Frequently Asked Questions
The platelet count is a measure of the number of platelets present in a person’s blood. Platelets are small, tintless cell fractions that are produced in the bone gist. They play a pivotal part in blood clotting and the conformation of blood clots to help inordinate bleeding.
A low platelet count, also known as thrombocytopenia, indicates a drop in the number of platelets in the blood. Platelets are small cell fractions that play a pivotal part in blood clotting, helping to form clots to stop bleeding. When the platelet count is low, it can lead to an increased threat of bleeding or difficulty in controlling bleeding.
A high platelet count, known as thrombocytosis, is a condition characterized by an abnormally elevated number of platelets in the blood. There are two types of thrombocytosis: primary and secondary.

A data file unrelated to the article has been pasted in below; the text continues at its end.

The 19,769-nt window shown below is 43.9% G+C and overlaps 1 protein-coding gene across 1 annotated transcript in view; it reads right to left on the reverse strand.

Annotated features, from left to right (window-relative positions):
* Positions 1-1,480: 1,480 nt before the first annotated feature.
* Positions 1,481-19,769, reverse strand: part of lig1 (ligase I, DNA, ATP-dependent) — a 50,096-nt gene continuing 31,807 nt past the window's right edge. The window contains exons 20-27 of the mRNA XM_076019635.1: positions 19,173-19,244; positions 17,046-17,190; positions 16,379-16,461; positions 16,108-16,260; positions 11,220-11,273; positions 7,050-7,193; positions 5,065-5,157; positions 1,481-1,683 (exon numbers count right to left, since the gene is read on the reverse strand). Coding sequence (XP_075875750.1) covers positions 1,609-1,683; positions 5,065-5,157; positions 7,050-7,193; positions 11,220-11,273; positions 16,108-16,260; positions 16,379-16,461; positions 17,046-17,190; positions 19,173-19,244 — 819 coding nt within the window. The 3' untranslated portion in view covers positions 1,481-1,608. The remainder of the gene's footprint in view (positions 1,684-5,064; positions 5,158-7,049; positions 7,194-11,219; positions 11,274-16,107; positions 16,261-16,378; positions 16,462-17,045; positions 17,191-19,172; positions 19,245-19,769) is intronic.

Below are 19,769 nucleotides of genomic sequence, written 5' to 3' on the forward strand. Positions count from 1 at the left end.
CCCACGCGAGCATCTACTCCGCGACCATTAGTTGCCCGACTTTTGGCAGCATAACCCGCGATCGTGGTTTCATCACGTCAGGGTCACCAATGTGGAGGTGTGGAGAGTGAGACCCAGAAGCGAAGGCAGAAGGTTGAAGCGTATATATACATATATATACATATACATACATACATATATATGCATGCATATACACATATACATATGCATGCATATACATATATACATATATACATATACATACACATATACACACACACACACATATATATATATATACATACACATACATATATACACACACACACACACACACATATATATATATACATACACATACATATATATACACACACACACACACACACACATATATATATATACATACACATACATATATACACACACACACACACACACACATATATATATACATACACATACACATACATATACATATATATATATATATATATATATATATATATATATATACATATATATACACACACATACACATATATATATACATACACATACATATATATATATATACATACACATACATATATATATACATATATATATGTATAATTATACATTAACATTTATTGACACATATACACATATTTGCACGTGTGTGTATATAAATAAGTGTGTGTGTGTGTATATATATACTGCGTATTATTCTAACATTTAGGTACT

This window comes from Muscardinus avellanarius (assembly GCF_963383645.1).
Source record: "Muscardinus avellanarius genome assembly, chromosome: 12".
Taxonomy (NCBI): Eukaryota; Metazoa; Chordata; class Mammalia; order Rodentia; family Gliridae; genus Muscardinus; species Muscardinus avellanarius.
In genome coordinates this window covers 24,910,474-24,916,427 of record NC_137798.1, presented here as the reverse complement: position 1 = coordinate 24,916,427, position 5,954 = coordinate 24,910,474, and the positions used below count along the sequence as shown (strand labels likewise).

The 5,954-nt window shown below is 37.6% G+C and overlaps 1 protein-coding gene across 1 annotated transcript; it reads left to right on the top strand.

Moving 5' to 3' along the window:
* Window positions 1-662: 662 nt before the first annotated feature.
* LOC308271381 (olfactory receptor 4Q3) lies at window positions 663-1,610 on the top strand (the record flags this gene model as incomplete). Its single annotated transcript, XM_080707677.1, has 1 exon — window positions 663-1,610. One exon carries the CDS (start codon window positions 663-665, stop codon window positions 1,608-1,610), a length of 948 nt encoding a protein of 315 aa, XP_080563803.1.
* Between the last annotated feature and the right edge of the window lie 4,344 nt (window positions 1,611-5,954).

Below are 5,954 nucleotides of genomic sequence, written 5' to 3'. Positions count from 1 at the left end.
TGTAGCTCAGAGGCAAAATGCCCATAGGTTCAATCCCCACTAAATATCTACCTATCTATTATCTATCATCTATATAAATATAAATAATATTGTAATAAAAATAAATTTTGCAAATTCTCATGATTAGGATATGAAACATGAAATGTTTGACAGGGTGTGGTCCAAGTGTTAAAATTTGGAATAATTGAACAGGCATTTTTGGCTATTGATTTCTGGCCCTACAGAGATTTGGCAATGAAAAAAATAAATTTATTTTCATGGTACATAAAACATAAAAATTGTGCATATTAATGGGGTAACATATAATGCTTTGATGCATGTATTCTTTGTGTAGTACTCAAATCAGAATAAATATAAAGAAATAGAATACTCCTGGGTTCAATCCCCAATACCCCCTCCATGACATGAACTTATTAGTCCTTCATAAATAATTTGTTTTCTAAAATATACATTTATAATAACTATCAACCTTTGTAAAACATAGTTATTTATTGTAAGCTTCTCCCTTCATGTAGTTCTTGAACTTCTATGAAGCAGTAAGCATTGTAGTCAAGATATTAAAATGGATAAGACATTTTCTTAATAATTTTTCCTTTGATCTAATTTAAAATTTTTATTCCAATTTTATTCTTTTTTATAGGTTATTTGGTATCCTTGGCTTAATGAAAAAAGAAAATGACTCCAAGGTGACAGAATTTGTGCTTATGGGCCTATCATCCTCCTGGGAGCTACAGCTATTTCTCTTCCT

Platelet count refers to the number of platelets present in a given volume of blood. Platelets, also known as thrombocytes, are bitsy cell fractions that circulate in the bloodstream and play a pivotal part in blood clotting. They’re produced in the bone gist and are involved in the conformation of blood clots to help inordinate bleeding.
A platelet count is generally measured as part of a complete blood count (CBC) test, which provides information about colorful factors of blood. The count is expressed as the number of platelets per microliter of blood (generally written as x109/ L or thousands per microliter). In a healthy existent, the normal platelet count ranges between 150,000 and 450,000 platelets per microliter of blood.
Abnormal platelet counts can indicate certain medical conditions. A low platelet count, known as thrombocytopenia, may be affected by factors like bone marrow diseases, immune system dysfunction, certain specifics, or viral infections. It can lead to an increased threat of bleeding or difficulty in blood clotting. On the other hand, a high platelet count, known as thrombocytosis, can be caused by conditions like inflammation, infection, cancer, or as a response to surgery or spleen removal.